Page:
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Is your work life becoming a nightmare because of your boss? Do you feel uninspired, undervalued, and helpless?
You could be one in the millions of employees currently suffering under the weak leadership of a terrible boss. Clearly, having a bad manager can have a huge impact both on employee productivity and engagement. However, quitting isn’t always the only option. If you like your team, the company, and the work you do, then stand up. Don’t stew in silence. Before you file that resignation letter, here are ways to manage different horrible bosses.
Try to see the world as your boss does. Knowing what’s behind each of his actions may help you understand your boss better. What if he’s not really that bad and you’re just being too hard on him? If he is really ‘horrible’ then there might be something or someone causing this. When you know what frustrates him you’ll have a higher chance of delivering good results, managing expectations and avoiding failures. You can ask yourself these questions to better understand your boss:
· What is my boss scared of?
· What is the most important project he wants to be done ASAP?
· How does he measure performance?
· What annoys him and what does he like most?
· What triggers his meltdowns?
· What’s his preferred method of communication?
After you’ve successfully answered these questions, try to view everything and everyone according to his mindset. Once you’ve adapted to his management style, you can ‘manage upwards’ by matching your work and efforts to what’s causing your boss the most problems.
Perhaps your boss’ incompetence is what’s making you and the company in trouble. When things go wrong, bosses often try to compensate for their lack of ability by taking it out on others. If you think you know how to solve the chaos, why not step up and help? Make the best out of the situation by assisting your boss, particularly if your skills complement your boss’s weaknesses!
If you want to fix something, you must first understand what the problem is. A lack of technical skills? Poor time management? See what you can do to fix this. When you come to pitch how you can help, remember to compliment your boss and show how it will make them look good. Of course, you don’t want to undermine his position and authority, so keep him close whenever you make decisions. Be the one who makes your boss feel like he’s done well.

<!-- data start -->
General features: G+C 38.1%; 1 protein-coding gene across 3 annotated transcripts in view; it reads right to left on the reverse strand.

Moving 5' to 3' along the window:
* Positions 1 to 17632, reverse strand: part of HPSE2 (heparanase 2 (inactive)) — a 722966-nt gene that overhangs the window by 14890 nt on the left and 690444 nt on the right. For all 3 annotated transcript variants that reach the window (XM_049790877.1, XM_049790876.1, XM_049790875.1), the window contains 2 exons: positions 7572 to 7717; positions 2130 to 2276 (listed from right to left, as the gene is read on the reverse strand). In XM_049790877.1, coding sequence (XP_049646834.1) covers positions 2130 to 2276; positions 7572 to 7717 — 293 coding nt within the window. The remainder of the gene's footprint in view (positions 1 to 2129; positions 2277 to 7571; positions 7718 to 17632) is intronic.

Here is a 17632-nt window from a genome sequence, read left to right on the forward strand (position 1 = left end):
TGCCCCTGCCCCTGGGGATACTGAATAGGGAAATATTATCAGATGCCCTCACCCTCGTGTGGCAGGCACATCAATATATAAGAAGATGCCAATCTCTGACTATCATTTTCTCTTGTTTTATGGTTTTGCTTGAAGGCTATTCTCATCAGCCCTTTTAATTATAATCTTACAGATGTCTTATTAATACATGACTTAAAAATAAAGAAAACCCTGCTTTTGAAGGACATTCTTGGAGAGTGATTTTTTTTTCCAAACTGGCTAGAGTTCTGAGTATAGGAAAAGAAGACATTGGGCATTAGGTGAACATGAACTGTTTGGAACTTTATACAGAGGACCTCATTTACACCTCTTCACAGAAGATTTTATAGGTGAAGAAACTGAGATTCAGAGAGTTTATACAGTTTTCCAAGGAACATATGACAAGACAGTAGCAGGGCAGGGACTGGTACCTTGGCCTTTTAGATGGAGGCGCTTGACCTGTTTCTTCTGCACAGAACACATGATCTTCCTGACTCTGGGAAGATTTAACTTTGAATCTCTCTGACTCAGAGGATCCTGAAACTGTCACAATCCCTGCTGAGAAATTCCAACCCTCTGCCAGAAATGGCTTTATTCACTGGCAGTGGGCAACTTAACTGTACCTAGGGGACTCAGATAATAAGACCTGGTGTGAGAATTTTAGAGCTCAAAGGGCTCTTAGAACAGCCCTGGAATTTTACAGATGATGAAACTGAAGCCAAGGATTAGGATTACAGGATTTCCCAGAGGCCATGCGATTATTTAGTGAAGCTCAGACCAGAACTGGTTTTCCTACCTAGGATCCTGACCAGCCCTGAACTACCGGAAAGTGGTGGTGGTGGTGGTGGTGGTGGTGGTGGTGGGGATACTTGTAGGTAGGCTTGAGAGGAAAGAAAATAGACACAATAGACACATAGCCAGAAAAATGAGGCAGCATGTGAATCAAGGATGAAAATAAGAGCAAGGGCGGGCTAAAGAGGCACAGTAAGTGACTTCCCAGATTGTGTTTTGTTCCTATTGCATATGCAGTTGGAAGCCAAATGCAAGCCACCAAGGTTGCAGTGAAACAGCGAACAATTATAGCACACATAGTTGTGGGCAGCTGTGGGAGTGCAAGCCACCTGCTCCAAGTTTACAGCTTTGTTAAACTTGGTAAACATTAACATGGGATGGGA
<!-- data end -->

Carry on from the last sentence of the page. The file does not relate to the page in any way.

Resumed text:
If all goes well you may be recognized for your work – someone else senior in your company will likely notice. If you helped your incompetent boss, he might even share his success with you. Remember to work with your boss, not against him, as this could impact your work and reputation.
Is your boss a bully? Boss bullies love to yell, criticize, and judge their employees. If you have this kind of boss the best way to respond is to simply keep your head high. Bullies earn satisfaction when they see someone whimpering or showing fear. You will only fuel the fire if you choose to cower and look affected. It also won’t do any good to try and retaliate by working slower or purposely miss deadlines. Again, this will just impact your own reputation.
Keep your focus and work harder to prove him that you’re not someone he could bring down easily. For example, if he’s micromanaging, try to get things done before he even makes the request. If he’s insulting, keep your mouth shut and simply work best to your abilities. Even if you’re tempted to vent about his ways to other coworkers, you should keep those negative feelings to yourself.
However, if it comes to the point that your boss’ bullying is getting out of hand, you should not be afraid to call your boss on his behavior or report to HR. If you feel like you’re going to quit, there’s no harm in speaking up before it’s too late.
Do you have a micromanager as a boss? A micromanager is someone who stands over your shoulder and dictates everything you have to do. They’re a control freak who has lots of ideas and is probably obsessed about working according to “plan” – and it’s driving you insane. A micromanager has likely had a bad experience with an employee and is doing everything (including annoying you) to ensure this doesn’t happen again.
The best way to deal with a micromanager is to mimic her micromanaging. Give her a list of the things you plan to do for the day and ask her how she wants it done. Ask her how many times you have to send her an update. Ask her what time of the day should you send it. Your boss will learn to trust you and will finally tell you to do things your way. Of course, she might still be a micromanager to everyone but at least not to you.
Nobody wants to work with a horrible boss. However, you must understand that not all bosses are intentionally bad. In many cases, they are only misbehaving because of issues at the company, their own failings or bad previous experiences. If you want your career to go well, you must learn how to deal with horrible bosses and start managing upwards. If all else fails, you might just be recognized by a better boss in your business or can leave with your reputation in tact.
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